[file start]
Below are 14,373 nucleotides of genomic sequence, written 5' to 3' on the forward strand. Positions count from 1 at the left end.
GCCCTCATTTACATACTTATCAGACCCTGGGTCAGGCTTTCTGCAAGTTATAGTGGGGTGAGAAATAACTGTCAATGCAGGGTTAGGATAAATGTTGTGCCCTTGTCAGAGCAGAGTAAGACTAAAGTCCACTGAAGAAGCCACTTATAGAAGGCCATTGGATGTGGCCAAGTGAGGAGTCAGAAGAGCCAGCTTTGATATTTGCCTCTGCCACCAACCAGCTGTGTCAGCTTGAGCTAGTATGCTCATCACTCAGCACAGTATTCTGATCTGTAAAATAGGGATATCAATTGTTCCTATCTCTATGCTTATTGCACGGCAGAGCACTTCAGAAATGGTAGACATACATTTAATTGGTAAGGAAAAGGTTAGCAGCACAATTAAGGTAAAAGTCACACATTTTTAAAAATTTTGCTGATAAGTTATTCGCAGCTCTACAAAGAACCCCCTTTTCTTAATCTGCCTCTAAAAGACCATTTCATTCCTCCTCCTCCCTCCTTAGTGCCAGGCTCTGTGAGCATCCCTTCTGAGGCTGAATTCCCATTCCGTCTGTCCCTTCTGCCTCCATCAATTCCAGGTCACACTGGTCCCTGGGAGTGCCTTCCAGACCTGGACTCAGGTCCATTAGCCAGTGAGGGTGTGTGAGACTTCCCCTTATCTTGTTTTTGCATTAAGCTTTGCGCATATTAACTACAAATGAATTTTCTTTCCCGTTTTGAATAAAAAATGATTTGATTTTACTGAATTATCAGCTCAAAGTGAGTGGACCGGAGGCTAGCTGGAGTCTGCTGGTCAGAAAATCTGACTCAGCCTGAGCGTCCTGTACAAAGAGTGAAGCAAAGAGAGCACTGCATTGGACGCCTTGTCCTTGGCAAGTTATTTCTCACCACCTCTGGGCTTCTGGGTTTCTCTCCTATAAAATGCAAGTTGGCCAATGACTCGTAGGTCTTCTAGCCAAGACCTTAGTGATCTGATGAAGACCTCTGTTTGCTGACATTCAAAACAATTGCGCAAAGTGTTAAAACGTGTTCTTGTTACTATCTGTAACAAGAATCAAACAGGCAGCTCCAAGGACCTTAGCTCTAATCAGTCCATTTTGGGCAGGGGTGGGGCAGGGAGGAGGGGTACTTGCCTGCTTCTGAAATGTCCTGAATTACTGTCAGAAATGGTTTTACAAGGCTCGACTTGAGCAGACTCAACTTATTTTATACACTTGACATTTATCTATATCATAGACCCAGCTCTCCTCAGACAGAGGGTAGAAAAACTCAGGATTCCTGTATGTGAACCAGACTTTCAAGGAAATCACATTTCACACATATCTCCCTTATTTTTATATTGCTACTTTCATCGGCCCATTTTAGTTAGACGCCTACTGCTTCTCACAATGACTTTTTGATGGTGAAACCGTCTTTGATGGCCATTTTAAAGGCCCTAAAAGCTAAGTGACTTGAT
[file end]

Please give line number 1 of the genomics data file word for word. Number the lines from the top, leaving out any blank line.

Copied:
Below are 14,373 nucleotides of genomic sequence, written 5' to 3' on the forward strand. Positions count from 1 at the left end.